Therapeutic Faith. We have taken on what some label as a therapeutic faith, that is a faith in which feelings rule over facts, in which the heart beats the head. A faith that is built only upon feelings can truck along nicely until the rough weather comes along. Our culture values pleasure and feelings over almost everything else, we need faith’s in which our hearts and our heads work in tandem. A faith that is only heart driven has no discernment. The word warned of false prophets, we must take everything we feel and experience back to scripture to be weighed.

Life as acting. Young adults today emerge into a world in which we act all the time. You can pretend to be someone online that you are not, you can make your life look more awesome on your myspace or facebook than it really is. There is tremendous pressure to live as though we are acting. Media theorist Neal Gabler in his book Life the Movie notes that today many live their lives like they are acting all the time. Young people live in a perpetual spotlight, they are their own media channels, their own brands, and their own public relations firms. In such a world who you are on the inside is irrelevant, instead we act out a life script our audience is our peers.

Double Lives. A number of recent surveys have found that large segments of Evangelicals privately do not hold to evangelical beliefs. Ron Sider’s book The Scandal of the Evangelical Conscience points out that Evangelicals behaviour is no different to that of those who do not hold to faith and in many cases worse. One of the traits of contemporary culture is what Danel Gergen in his book The Saturated Self calls multiphrenia, that is the ability to hold contradictory beliefs at the same time without a sense of guilt or cognitive dissonance. Sadly Christians have begun to mirror this phenomenon. Many young Christians pick and choose what parts of the gospel they want to adhere to and seem to not feel the guilt that past generations did about doing so.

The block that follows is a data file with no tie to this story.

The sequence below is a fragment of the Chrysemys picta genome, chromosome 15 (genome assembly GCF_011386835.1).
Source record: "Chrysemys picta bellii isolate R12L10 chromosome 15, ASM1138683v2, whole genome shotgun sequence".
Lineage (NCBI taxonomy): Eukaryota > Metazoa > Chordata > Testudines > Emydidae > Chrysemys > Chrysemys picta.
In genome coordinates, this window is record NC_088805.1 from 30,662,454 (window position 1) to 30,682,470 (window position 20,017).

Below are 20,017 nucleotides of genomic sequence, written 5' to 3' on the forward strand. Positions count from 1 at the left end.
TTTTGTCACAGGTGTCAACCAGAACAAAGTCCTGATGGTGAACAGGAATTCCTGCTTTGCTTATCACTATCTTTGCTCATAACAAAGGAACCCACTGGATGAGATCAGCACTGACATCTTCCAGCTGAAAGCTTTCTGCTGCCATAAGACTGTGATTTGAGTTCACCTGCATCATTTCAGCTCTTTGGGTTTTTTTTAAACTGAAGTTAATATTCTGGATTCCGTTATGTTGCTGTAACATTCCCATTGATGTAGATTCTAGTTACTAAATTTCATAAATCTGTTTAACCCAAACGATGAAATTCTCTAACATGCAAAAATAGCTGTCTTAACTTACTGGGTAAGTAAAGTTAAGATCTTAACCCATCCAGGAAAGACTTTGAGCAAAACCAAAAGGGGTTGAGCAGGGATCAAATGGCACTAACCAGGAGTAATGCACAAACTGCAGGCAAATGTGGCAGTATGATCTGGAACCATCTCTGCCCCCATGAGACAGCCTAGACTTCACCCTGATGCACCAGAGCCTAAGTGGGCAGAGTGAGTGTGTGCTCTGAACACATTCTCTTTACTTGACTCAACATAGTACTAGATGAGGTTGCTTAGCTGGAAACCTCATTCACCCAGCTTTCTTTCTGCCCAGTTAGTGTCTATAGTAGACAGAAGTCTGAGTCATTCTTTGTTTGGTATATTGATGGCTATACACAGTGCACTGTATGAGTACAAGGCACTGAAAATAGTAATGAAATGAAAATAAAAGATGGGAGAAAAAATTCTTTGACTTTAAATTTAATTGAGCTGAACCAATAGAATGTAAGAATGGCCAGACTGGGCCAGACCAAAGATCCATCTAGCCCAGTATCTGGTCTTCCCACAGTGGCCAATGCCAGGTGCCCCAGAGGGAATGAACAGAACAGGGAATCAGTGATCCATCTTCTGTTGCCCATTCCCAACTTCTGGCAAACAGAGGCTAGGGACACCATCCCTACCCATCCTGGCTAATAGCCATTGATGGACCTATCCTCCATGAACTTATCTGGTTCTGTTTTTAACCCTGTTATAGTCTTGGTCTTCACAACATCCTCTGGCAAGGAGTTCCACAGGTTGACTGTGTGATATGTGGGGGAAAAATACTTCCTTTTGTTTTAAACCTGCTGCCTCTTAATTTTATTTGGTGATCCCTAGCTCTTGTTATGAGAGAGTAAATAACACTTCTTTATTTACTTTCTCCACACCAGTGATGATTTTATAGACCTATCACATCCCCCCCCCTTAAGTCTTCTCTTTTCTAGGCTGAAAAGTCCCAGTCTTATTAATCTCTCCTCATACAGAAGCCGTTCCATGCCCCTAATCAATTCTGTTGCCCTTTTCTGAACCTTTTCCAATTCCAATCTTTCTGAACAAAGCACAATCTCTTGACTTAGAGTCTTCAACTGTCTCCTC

Choice Anxiety. If you live in the West you are rich, not just financially, but you enjoy an affluence of options and choices. On one hand this is fantastic, we have access to millions of opportunities and experiences that our forebears could never dream of. But the flipside of this abundance of choice means that we become paralysed in the face of a million possibilities, choices and variables. Barry Schwartz in his book The Paradox of Choice notes that the more choices we are given, the more our well -being and happiness deteriorates. Why? Because whatever choice we make we are always comparing our decisions to the myriad of other possible choices. Thus we can never be at peace with the paths that we take, we are always comparing and fretting, we are stuck with a constant gut level anxiety or angst over our choices. Add to this the fact that daily we are confronted with thousands of advertising messages all of which are designed by experts and marketing psychologists, and each has the purpose to make us feel discontent with our lives in order to make new purchases, and you can see why we are stuck in choice anxiety.